Some workers in the field have investigated the use and the beneficial effect of an in-line filter in reducing infusion-associated infection, in particular phlebitis, see Kenneth H. Falchuk, M.D., et al "Microparticulate-Induced Phlebitis," The New England Journal of Medicine, Vol. 312, No. 2, Jan. 10, 1985, 78-82. Others have, however, focused on the material of the cannula itself. See Gerald Friedland, M.D., "Infusion-Related Phlebitis--Is the In-Line Filter the Solution? " The New England Journal of Medicine, Vol. 312, No. 2, Jan 10, 1985, 113-115; and John L. Tully, M.D. et al "Complications of Intravenous Therapy with Steel Needles and TEFLON® Catheters--A Comparative Study," The American Journal of Medicine, Vol. 70, March 1981, 702-706. Amongst others, the latter two articles conclude that steel needles produce fewer infusion-associated complications, such as phlebitis than do plastic cannulae. And therein lies the knob of the problem--how to use advantageously the desirable bulk property of polymeric implants, to wit, flexibility, avoiding infiltration without adversely affecting the patient by exposing him to increased risk of infusion-associated plebitis and infection?

The common assignee herein, Spire Corporation of Bedford, Massachusetts, has been one of the pioneers in the field of ion beam technology. A plasma-supported ion beam technique for coating industrial cutting tools with a thin layer of cubic boron nitride to improve the tools' cutting properties is disclosed in U.S. Pat. No. 4,440,108, of Roger G. Little et al, granted Apr. 3, 1984, and assigned to said Spire Corporation. A plasma-ion deposition process of large-grain, thin semiconductor films directly on low-cost amorphous substrates is disclosed in U.S. Pat. No. 4,443,488, also of Roger G. Little et al, granted Apr. 17, 1984 and assigned to said Spire Corporation. A process of preventing surface discoloration in titanium orthopaedic implants by ion implantation is disclosed in U.S. Pat. No. 4,693,760 of Piran Sioshansi, granted Sep. 15, 1987 and assigned to said Spire Corporation. An ion implantation process for plastics to enhance their surface hardness and their resistance to chemical attack is disclosed in U.S. Pat. No. 4,743,493 of Piran Sioshansi et al, granted May 10, 1988 and assigned to said Spire Corporation. A process for passivating the electrochemically active surface of metal alloys so as to inhibit their corrosion is disclosed in U.S. Pat. No. 4,743,308 of Piran Sloshansi et al, granted May 10, 1988 and assigned to said Spire Corporation. A sputter-enhanced ion implantation process, primarily of ball bearings, without the use of a separate evaporation system is disclosed in U.S. Pat. No. 4,855,026 of Piran Sioshansi, granted Aug. 8, 1989 and assigned to said Spire Corporation. An improved method and apparatus for the uniform ion implantation of spherical surfaces, such as ball bearings, is disclosed in U.S. Pat. No. 4,872,922 of Stephen N. Bunker et al, granted Oct. 10, 1989 and assigned to said Spire Corporation. A method of depositing an ionized cluster on a substrate is disclosed in U.S. Pat. No. 4,152,478 of Toshinori Takagi, granted May 1, 1979. And a method of coating a substrate with a stoichiometric compound is disclosed in U.S. Pat. No. 4,281,029 of Toshinori Takagi et al, granted Jul. 28, 1981. The use of ion beam processing is thus well known and widespread.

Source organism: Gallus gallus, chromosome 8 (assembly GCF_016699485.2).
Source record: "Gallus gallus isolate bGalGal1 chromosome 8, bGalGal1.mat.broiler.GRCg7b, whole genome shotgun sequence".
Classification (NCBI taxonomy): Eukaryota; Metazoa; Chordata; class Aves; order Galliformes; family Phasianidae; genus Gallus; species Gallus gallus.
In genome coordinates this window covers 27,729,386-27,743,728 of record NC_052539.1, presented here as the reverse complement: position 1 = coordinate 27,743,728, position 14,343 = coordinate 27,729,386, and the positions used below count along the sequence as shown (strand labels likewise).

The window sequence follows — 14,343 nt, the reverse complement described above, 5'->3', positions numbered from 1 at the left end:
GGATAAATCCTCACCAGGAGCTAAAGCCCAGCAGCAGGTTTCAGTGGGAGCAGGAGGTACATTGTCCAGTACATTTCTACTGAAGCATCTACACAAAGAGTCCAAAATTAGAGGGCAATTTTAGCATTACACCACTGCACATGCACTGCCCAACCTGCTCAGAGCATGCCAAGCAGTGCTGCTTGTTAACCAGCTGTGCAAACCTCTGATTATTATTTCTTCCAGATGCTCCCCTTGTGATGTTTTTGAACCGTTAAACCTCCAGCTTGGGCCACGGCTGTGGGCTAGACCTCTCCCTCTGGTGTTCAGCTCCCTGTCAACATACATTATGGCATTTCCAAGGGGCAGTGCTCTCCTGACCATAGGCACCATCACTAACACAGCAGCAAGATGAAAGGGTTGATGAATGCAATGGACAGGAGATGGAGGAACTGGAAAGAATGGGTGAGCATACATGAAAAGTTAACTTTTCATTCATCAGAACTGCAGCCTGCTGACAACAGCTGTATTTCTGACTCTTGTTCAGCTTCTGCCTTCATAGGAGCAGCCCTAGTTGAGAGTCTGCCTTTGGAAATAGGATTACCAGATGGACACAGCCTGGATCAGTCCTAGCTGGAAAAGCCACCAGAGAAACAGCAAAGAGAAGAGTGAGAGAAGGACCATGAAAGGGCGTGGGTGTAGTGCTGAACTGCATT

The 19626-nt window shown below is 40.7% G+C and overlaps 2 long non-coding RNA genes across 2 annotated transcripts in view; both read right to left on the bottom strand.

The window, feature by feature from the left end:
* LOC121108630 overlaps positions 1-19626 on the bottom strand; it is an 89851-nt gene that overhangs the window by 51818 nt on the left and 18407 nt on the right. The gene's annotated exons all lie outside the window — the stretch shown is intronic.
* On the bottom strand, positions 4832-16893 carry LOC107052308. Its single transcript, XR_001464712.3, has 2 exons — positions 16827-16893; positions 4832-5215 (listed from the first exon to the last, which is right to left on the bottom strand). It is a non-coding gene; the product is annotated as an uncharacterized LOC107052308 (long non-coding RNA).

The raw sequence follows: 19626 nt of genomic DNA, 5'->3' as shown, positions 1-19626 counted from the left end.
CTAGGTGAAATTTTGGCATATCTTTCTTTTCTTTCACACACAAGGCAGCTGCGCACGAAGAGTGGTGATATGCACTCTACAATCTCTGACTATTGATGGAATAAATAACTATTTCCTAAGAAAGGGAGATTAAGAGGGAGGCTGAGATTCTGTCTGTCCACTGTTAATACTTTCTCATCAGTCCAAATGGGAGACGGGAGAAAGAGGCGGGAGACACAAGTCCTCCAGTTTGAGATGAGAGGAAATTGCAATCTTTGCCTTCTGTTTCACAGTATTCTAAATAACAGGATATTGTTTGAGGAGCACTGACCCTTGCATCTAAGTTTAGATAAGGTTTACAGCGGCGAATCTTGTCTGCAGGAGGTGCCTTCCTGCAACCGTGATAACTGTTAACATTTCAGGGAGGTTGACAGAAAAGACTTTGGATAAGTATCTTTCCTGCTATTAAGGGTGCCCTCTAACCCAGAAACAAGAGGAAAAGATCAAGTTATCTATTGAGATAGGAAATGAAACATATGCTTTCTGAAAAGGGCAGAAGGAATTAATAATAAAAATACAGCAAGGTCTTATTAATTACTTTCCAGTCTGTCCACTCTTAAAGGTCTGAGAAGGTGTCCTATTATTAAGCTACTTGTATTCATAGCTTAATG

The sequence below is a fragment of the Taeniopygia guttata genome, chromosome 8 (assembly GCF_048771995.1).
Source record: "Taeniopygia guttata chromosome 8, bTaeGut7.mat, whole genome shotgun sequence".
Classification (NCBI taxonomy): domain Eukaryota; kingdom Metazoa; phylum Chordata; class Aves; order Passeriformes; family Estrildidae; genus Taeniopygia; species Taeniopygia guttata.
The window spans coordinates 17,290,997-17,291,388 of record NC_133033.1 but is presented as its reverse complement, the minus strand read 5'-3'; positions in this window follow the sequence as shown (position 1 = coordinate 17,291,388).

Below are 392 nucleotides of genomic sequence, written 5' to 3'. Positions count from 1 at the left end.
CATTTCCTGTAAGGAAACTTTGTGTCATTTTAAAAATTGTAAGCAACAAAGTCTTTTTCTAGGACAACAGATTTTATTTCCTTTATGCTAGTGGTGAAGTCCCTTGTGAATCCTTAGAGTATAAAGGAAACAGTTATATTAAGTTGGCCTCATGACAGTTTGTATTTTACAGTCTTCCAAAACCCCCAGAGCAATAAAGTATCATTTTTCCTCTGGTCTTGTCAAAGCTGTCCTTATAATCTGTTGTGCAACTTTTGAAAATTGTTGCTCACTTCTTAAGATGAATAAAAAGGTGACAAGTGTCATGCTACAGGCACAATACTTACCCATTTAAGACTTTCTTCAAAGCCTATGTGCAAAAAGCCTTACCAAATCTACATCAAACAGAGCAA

SUMMARY OF THE INVENTION

It is a principal object of the present invention to overcome the above disadvantages by providing polymeric implants that combine the advantageous properties of biocompatible metals with the advantageous bulk properties of polymers and, by providing processes and apparatus to effect the same.

More specifically, it is an object of the present invention to provide surface metaliized polymeric implants, such as cannula, needles, catheters, percutaneous connectors and the like that combine to advantage the respective desirable properties of each, i.e., the flexibility of polymers and the biocompatibility of metals, and to provide processes and apparatus for effecting the metallization of the polymeric implants.

The dry coating process of the invention essentially includes providing an implant formed of a polymeric material, introducing the polymeric implant in a vacuum chamber system provided with both an ion source and an evaporator, and forming a thin metallic film on the surface of the polymeric implant. Preferably, the thin metallic film is formed by an ion beam process, such as an ion beam assisted deposition process or by sputtering. The apparatus for rendering polymeric implants biocompatible by dry coating their surfaces with a thin metallic film essentially comprises a vacuum chamber, an ion source and an evaporator operatively mounted within the chamber, means to expose a plurality of implants to both the ion source and the evaporator within the chamber so as to dry coat the surface thereof, means to effect a negative pressure within the chamber, and power means to operate the operative parts of the apparatus. Preferably, the means to expose the plurality of implants includes a substrate holder rotatably mounted within the chamber. Preferably, a thickness monitor is disposed within the chamber to monitor for uniformity in application and for thickness in the thin metallic film being deposited on the surfaces of the polymeric implants. Preferably, the ion source is a bucket type ion source.